Underage drinkers sense crackdown on College Hill

Friday, September 7, 2007

In these first days of the academic year, Spiritus Fermenti owner Connie Gray said she has seen more than the usual number of fakes IDs, including over 30 last Saturday alone.

“I saw more in the last two days than in my entire career,” chimed in a co-worker at the Meeting Street liquor store.

Gray said plainclothes Providence Police officers sometimes visit her store, watching the employees check IDs. More recently, though, Department of Public Safety officers have been watching students leave the store, asking younger-looking scholars to show their Brown IDs, which the officers can then swipe to confirm the pupils’ ages.

Whether on-campus or at student favorite Fish Co., where at least three Providence Police officers watched over more rigorous ID checks at the bar’s Brown Night Wednesday, students are reporting a notable uptick in the level of enforcement of underage drinking laws.

One senior, who requested anonymity because she is underage, said she lined up outside Fish Co. Wednesday night but decided to return to campus after seeing police lurking and bouncers asking for second IDs.

Another frequent, underage Fish Co. patron, who also requested anonymity, ultimately got in to the bar but noted bouncers were sending people home.

“I have a pretty good ID, and I look older – I’m no babyface – so I was able to get in,” the junior said. “The bouncer stopped the girls in front of me and said, ‘You guys go to Brown. You should have better fakes than this,’ and then sent them away.”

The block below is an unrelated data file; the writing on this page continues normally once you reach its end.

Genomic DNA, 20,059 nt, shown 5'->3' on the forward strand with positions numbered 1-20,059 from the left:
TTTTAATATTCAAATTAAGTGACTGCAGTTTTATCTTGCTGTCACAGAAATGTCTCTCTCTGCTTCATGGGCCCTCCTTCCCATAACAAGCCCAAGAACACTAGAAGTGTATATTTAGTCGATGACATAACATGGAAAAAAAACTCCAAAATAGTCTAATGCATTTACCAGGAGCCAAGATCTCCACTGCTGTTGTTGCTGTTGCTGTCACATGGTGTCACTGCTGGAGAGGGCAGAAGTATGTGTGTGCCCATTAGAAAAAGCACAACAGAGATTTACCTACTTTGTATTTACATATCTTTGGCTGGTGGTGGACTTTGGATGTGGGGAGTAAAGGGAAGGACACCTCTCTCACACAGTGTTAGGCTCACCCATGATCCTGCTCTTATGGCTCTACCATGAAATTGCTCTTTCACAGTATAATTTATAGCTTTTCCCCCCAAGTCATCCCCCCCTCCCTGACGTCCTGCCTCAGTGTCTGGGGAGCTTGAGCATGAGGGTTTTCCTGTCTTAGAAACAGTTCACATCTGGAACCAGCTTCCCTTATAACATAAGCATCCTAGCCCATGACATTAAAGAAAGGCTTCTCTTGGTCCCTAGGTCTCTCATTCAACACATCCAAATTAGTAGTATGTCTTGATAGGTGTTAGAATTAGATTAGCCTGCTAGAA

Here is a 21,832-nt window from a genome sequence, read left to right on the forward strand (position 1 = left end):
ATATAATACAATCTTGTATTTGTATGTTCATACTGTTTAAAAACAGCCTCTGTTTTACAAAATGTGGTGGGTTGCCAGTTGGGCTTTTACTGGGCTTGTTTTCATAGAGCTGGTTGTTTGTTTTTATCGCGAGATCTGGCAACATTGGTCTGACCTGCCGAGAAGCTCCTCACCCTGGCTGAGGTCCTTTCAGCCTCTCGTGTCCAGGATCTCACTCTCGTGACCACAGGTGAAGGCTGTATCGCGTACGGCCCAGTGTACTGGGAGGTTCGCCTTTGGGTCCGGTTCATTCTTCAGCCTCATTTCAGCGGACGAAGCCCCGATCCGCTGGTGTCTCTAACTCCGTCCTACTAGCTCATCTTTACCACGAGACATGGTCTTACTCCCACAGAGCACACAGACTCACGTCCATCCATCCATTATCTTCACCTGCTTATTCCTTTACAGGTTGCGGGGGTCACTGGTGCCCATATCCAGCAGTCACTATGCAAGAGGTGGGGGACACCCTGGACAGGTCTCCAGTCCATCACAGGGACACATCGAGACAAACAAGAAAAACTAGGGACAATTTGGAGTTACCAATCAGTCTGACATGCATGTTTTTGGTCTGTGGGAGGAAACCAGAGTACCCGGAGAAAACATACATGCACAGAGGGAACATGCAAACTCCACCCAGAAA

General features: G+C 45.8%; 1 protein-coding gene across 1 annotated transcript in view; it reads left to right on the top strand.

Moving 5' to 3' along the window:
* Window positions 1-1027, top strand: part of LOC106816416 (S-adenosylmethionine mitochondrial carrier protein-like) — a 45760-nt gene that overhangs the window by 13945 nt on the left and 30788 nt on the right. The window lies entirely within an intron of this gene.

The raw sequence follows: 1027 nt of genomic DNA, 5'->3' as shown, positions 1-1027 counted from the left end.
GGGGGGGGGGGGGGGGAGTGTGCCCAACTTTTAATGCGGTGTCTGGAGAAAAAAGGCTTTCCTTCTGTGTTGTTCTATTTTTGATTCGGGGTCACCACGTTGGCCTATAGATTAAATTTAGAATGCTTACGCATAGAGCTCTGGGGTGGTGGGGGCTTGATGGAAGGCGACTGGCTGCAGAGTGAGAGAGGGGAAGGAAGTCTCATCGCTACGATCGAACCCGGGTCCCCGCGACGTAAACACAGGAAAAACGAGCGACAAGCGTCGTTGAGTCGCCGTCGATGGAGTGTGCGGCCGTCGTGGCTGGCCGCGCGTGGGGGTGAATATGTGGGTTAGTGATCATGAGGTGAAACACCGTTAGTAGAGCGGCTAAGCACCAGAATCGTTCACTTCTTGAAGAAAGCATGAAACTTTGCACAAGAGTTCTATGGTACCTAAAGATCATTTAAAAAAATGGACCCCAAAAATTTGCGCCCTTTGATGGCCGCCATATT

Margaret Klawunn, associate vice president for campus life and dean of student life, said Providence Police – not Brown – is responsible for any recent law enforcement appearances at Fish Co.

“A lot of motivation for this is from the residents of downtown Providence, who are worried about what happens after the clubs close,” Klawunn said.

She added that University officials are cognizant of the effect underage drinking can have on Brown’s neighbors. “We’ve been concerned and have had conversations with local council members and Providence Police,” Klawunn said. But, she added, the University had no connection to the increased security at Fish Co. on Wednesday.

While authorities focus on enforcement efforts off the Hill, the University has kept its eye on students living on the East Side.

Students living off-campus received a routine e-mail Thursday from Klawunn warning them that DPS and Providence Police will act to enforce local noise and trash ordinances and that serious infractions could result in University disciplinary proceedings.

Klawunn said Providence Police fined some off-campus Brown students over the weekend for a noise violation, and the University has already received some complaints from local residents.

“You assume all the risks associated with state and city laws regulating consumption of alcohol, noise ordinances and public safety when you sponsor a party at your off-campus apartment,” the e-mail read.

Back at Spiritus Fermenti, Gray said she and other employees try to do their part by “focusing on the 21st birthday as the rite of passage,” by offering a 20 percent discount to those buying the store’s products on their 21st birthday.

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